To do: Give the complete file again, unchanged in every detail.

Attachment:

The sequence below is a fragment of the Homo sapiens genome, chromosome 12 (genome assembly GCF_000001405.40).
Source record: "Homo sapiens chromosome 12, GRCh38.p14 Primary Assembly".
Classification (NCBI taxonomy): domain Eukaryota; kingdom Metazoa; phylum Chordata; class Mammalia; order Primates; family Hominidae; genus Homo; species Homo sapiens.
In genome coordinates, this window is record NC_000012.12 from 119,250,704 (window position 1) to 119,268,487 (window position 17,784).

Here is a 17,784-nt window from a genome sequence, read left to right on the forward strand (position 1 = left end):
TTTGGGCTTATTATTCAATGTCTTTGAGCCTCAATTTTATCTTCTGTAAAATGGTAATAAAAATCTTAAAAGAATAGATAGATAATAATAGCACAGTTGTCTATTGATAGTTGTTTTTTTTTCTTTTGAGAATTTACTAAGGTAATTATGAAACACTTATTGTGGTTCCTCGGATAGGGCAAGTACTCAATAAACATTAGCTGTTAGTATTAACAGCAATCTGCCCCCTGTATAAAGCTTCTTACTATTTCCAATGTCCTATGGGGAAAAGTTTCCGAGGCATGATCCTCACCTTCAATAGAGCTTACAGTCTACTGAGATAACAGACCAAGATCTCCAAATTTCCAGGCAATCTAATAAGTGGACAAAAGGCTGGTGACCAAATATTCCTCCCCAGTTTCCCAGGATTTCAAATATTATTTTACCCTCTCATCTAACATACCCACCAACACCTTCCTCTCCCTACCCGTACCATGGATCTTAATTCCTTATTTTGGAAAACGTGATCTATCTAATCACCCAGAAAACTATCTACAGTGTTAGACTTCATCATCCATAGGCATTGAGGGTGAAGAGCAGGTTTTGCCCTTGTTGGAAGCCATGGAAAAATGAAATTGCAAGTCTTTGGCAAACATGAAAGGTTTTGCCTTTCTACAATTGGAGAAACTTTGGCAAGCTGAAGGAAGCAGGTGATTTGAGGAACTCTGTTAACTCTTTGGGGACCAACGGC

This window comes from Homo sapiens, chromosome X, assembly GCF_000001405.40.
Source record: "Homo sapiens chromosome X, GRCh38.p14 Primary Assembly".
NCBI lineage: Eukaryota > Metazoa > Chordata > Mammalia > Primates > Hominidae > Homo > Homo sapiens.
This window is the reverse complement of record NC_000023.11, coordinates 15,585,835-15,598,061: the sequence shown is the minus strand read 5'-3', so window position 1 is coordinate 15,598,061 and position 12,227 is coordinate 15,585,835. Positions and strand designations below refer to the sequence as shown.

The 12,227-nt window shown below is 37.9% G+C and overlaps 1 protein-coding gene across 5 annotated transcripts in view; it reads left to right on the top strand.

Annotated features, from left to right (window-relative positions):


The sequence below is a fragment of the Homo sapiens genome, chromosome 12 (genome assembly GCF_000001405.40).
Source record: "Homo sapiens chromosome 12, GRCh38.p14 Primary Assembly".
Classification (NCBI taxonomy): domain Eukaryota; kingdom Metazoa; phylum Chordata; class Mammalia; order Primates; family Hominidae; genus Homo; species Homo sapiens.
In genome coordinates, this window is record NC_000012.12 from 119,250,704 (window position 1) to 119,268,487 (window position 17,784).

Here is a 17,784-nt window from a genome sequence, read left to right on the forward strand (position 1 = left end):
TTTGGGCTTATTATTCAATGTCTTTGAGCCTCAATTTTATCTTCTGTAAAATGGTAATAAAAATCTTAAAAGAATAGATAGATAATAATAGCACAGTTGTCTATTGATAGTTGTTTTTTTTTCTTTTGAGAATTTACTAAGGTAATTATGAAACACTTATTGTGGTTCCTCGGATAGGGCAAGTACTCAATAAACATTAGCTGTTAGTATTAACAGCAATCTGCCCCCTGTATAAAGCTTCTTACTATTTCCAATGTCCTATGGGGAAAAGTTTCCGAGGCATGATCCTCACCTTCAATAGAGCTTACAGTCTACTGAGATAACAGACCAAGATCTCCAAATTTCCAGGCAATCTAATAAGTGGACAAAAGGCTGGTGACCAAATATTCCTCCCCAGTTTCCCAGGATTTCAAATATTATTTTACCCTCTCATCTAACATACCCACCAACACCTTCCTCTCCCTACCCGTACCATGGATCTTAATTCCTTATTTTGGAAAACGTGATCTATCTAATCACCCAGAAAACTATCTACAGTGTTAGACTTCATCATCCATAGGCATTGAGGGTGAAGAGCAGGTTTTGCCCTTGTTGGAAGCCATGGAAAAATGAAATTGCAAGTCTTTGGCAAACATGAAAGGTTTTGCCTTTCTACAATTGGAGAAACTTTGGCAAGCTGAAGGAAGCAGGTGATTTGAGGAACTCTGTTAACTCTTTGGGGACCAACGGC

This window comes from Homo sapiens, chromosome X, assembly GCF_000001405.40.
Source record: "Homo sapiens chromosome X, GRCh38.p14 Primary Assembly".
NCBI lineage: Eukaryota > Metazoa > Chordata > Mammalia > Primates > Hominidae > Homo > Homo sapiens.
This window is the reverse complement of record NC_000023.11, coordinates 15,585,835-15,598,061: the sequence shown is the minus strand read 5'-3', so window position 1 is coordinate 15,598,061 and position 12,227 is coordinate 15,585,835. Positions and strand designations below refer to the sequence as shown.

The 12,227-nt window shown below is 37.9% G+C and overlaps 1 protein-coding gene across 5 annotated transcripts in view; it reads left to right on the top strand.

Annotated features, from left to right (window-relative positions):